|Willie Davis – Nightwolf
In this debut novel, Milo Byers, a seventeen-year-old dropout whose brother is missing and whose mother suffers from dementia, has almost given up on life. A mysterious figure, Nightwolf, a tagger and incompetent vigilante roams the streets of Lexington – and Milo is convinced that Nightwolf is his runaway brother. To save his mother's mind, he must find Nightwolf and bring him home. Willie Davis is the winner of the Willesden Herald Prize (judged by Zadie Smith). His work has appeared in The Guardian, Salon, The Kenyon Review, Story South, and The Berkeley Fiction Review, among other places.
|Jeremy Dae Paden – prison recipes
These unflinching poems of documentary witness take us into the lives of the prisoners of political oppression in Argentina and Chile, describing the means by which both bodies and souls are sustained in the face of brutality. Jeremy Dae Paden is a professor of Spanish at Transylvania University and on the faculty of Spalding University's MFA program. A member of the Affrilachian Poets, he lives in Lexington, and is the author of four chapbooks of poetry and translation. Jeremy is also co-editor of Black Bone with Bianca Spriggs.
|Robert Gipe – Weedeater: An Illustrated Novel
Weedeater picks up six years after the end of Robert Gipe's first novel, Trampoline, and continues the story of the people of Canard County, Kentucky. The reader finds Canard County living through the last hurrah of the coal industry and the most turbulent and deadly phase of the community's battle with opioid abuse. The events it chronicles are frantic, but its voice is by turns taciturn and angry, filled with humor and stoic grace. Robert Gipe lives in Harlan and grew up in Kingsport, Tennessee. His fiction has appeared in Appalachian Heritage, Still, Motif, and Pine Mountain Sand & Gravel.The former marketing and educational services director of Appalshop, Gipe is currently the director of the Appalachian Program at Southeast Kentucky Community & Technical College, a producer of Higher Ground, a series of community musical dramas based on oral histories, and faculty coordinator of the Crawdad student arts series. He attended Wake Forest University and earned his master’s degree in American Studies at the University of Massachusetts at Amherst.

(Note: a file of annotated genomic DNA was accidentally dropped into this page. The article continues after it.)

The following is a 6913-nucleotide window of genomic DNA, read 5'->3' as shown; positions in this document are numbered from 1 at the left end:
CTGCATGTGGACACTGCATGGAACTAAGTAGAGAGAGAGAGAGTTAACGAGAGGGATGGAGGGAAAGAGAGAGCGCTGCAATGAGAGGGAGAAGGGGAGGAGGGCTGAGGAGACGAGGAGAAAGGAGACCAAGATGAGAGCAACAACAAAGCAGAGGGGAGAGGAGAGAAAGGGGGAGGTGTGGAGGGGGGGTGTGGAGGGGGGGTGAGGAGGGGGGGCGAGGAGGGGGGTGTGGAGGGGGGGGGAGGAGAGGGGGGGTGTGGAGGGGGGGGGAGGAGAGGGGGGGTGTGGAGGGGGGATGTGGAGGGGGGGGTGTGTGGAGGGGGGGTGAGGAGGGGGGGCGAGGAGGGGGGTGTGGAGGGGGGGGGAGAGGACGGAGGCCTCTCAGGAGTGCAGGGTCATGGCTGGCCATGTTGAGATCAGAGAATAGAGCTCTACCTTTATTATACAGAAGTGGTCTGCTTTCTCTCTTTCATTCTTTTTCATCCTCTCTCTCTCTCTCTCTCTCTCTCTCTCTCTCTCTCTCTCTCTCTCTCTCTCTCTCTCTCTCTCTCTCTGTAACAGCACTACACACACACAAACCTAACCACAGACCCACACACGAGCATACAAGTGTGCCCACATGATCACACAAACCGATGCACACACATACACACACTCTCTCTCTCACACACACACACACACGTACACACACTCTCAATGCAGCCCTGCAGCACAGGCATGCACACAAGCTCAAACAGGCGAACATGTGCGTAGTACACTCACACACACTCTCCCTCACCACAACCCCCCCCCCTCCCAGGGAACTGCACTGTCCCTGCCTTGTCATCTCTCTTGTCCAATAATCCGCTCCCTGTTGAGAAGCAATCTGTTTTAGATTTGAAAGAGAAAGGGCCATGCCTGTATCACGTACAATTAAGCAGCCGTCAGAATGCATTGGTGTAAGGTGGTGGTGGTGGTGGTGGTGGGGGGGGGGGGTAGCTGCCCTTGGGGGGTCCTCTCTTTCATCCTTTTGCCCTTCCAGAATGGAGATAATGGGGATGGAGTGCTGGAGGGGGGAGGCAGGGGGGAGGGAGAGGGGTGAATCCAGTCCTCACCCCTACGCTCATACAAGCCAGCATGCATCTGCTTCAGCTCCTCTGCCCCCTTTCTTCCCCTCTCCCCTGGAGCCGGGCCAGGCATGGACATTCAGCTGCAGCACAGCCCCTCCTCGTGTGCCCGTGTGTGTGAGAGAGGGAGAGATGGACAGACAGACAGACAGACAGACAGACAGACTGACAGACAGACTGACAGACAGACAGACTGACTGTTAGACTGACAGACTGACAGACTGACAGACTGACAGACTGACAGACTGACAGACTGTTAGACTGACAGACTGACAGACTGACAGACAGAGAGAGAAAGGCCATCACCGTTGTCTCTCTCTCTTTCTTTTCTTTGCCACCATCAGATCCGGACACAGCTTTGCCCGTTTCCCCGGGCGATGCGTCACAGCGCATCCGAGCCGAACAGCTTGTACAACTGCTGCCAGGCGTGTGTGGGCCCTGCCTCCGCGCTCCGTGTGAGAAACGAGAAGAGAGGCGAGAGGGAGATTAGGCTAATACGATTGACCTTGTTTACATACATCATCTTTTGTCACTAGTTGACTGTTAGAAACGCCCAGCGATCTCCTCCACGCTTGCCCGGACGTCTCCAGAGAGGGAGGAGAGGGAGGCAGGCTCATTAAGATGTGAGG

|Maureen Morehead – The Red Gate
Over the course of three years, Maureen Morehead daily walked a trail built in 2008 on land in the heart of Anchorage, Kentucky. The resulting poems note imagery discovered through close observation intertwined with memory, imagination, introspection, and contemplation and emphasize Morehead’s recurring themes of marriage, friendship, illness, place, spirituality, and human behavior. The Red Gate is her fourth collection of poems with Larkspur Press and is accompanied by woodcuts by Joann Price. Morehead is a retired educator and has worked as an adjunct professor of poetry in Spalding University’s MFA in Creative Writing Program.
Light refreshments will be served, and books will be available for purchase from Joseph-Beth Booksellers. Authors will be available to sign books following the readings.
Our thanks to The Carnegie Center for Literacy & Learning for their generous sponsorship of this event!
The Carnegie Center is located at 251 W. Second St. in Lexington.
PARKING:on-street parking is available near the Carnegie Center, and there are pay lots on Mill Street. See map.